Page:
Hurricane Fiona intensified into a Category 4 Major Hurricane and now has maximum sustained winds of at least 130 mph; by the end of the week, this mighty storm could impact an area that rarely sees hurricanes, let alone major hurricanes: Atlantic Canada.
Today, the fierce storm is spinning about just east of the central Bahamas. Heavy rains south of Fiona will continue to impact the Turks and Caicos through tonight with additional flooding possible. Fortunately, the worst of the winds will remain away from the Bahamas.
Bermuda may be lucky to miss out on the worst of the storm too. The National Hurricane Center (NHC) says that tropical storm conditions are possible on Bermuda by late Thursday. In the latest NHC forecast, the center of Fiona will pass just west of Bermuda as a major hurricane. Authorities have issued Tropical Storm Watches for Bermuda; while the worst of Fiona should pass west of Bermuda, outer bands of gusty winds and heavy rain could lash the island. People in Bermuda should closely monitor evolving forecasts; any shift in track closer to the island could create extremely dangerous conditions.
After passing Bermuda, Fiona’s next target could be Canada. It looks like Fiona will impact Atlantic Canada around Nova Scotia as a powerful hurricane-force cyclone late Friday and Saturday, and could produce significant impacts from high winds, storm surge, and heavy rainfall.
While the National Hurricane Center tracks tropical cyclones for the United States, Environment Canada is the federal agency responsible for doing the same in Canada. Environment Canada released this statement:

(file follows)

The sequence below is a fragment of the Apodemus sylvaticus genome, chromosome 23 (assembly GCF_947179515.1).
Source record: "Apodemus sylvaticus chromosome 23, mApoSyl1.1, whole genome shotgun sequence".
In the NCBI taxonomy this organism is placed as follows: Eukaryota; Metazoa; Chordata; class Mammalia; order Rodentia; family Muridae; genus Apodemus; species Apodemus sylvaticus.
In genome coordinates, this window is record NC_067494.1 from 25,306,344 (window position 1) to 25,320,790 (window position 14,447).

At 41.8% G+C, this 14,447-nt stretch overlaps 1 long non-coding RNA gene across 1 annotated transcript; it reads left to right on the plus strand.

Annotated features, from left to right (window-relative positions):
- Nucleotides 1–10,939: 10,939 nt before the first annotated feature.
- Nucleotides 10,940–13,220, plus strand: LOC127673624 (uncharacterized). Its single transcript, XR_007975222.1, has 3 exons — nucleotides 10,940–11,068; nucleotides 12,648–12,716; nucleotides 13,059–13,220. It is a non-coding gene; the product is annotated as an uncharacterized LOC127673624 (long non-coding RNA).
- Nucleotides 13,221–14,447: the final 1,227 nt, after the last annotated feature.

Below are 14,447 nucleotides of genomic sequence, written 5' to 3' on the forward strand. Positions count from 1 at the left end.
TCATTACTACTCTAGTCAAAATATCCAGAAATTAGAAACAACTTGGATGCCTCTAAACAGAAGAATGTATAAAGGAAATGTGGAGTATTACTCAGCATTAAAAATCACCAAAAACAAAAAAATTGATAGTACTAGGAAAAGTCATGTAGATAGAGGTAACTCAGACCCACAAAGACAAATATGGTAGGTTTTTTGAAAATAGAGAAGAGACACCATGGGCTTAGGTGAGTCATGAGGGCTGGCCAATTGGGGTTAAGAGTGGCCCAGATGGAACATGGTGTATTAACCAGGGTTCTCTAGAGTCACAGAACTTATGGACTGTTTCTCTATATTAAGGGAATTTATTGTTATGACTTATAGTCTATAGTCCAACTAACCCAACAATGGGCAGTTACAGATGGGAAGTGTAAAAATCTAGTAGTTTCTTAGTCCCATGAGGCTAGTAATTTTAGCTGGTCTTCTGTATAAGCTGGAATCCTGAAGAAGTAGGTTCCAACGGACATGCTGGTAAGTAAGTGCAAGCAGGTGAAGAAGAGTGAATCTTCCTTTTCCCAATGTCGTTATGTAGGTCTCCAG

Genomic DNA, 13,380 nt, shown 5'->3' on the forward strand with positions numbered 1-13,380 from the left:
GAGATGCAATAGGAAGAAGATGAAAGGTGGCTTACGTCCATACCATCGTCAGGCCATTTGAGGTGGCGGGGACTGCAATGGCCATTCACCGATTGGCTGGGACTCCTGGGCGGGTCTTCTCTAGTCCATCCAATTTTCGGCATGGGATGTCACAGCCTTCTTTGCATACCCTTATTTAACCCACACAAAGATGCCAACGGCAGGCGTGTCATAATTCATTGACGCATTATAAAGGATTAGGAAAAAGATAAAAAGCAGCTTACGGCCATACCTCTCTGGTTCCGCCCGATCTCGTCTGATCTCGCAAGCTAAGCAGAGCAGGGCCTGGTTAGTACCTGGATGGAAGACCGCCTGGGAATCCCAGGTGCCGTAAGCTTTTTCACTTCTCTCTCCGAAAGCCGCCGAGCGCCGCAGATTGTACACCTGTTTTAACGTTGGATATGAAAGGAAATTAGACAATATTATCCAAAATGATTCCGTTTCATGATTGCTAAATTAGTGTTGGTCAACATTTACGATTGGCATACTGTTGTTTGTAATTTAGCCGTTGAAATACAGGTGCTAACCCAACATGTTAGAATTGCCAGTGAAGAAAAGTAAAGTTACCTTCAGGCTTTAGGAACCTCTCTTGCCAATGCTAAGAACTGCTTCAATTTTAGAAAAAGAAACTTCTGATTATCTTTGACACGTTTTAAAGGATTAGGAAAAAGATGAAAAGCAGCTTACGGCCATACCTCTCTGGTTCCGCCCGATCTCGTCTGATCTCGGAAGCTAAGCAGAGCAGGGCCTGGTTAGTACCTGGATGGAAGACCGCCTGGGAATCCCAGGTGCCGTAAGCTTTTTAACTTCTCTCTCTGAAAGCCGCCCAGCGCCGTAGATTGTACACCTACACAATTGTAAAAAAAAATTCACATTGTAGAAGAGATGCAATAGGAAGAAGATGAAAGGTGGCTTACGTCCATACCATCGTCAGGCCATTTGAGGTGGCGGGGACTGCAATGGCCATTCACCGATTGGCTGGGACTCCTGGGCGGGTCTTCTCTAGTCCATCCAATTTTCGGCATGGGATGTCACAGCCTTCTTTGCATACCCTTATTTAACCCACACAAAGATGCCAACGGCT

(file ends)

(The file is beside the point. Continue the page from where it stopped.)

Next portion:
Hurricane Fiona expected to impact Atlantic Canada land areas Saturday and southern offshore areas Friday.
This storm is shaping up to be a potentially severe event for Atlantic Canada. Numerous weather models are quite consistent in their prediction of what we call a deep hybrid low pressure system, possessing both tropical and intense winter storm-type properties (but with very heavy rainfall).
Currently the range of uncertainty with regard to the centre of the low when it approaches late Friday or Saturday is approximately a 600 to 700 kilometre wide zone (“cone of uncertainty”) centered near eastern Cape Breton with a broad coverage of hurricane-force winds including over land. This is the most likely scenario as we see it now, regardless of meteorological classification of ‘Hurricane’, or ‘Post-Tropical Storm’ Fiona at that time.
Since we expect the storm to become very large, the impacts will be multi-provincial. Specifics in terms of winds, rainfall, waves and storm surge will be described in increasing detail here beginning Wednesday.
Again, this storm certainly has the potential to be quite severe – we suggest to check forecast updates at least daily for important information regarding the trend in our analysis of what to expect.